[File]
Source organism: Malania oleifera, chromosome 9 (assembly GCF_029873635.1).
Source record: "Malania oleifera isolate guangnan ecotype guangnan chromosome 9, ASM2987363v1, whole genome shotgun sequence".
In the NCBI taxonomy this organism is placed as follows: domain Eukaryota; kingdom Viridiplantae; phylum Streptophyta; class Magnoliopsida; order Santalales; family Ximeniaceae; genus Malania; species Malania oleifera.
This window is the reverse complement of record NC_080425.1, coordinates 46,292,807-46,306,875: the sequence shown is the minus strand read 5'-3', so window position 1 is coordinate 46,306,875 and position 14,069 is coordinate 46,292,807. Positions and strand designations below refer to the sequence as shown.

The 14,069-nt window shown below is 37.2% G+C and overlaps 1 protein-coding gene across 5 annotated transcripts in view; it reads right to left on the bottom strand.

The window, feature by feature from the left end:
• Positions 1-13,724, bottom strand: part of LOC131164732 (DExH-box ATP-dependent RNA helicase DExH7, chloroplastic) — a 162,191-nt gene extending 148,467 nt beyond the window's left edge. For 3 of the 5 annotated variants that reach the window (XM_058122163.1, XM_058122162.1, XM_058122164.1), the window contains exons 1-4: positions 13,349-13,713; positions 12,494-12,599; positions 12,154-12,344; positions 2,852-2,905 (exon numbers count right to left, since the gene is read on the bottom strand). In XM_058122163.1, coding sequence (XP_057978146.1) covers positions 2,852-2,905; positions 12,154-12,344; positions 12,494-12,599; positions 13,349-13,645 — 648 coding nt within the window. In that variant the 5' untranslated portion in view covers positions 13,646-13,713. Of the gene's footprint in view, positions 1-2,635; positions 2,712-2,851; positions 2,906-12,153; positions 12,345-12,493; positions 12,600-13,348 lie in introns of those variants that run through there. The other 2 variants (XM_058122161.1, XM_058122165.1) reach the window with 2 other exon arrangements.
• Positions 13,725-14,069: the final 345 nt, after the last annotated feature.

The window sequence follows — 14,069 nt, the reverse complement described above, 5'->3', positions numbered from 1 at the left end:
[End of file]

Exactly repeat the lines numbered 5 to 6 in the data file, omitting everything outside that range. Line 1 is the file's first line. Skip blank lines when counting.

The 14,069-nt window shown below is 37.2% G+C and overlaps 1 protein-coding gene across 5 annotated transcripts in view; it reads right to left on the bottom strand.

The window, feature by feature from the left end: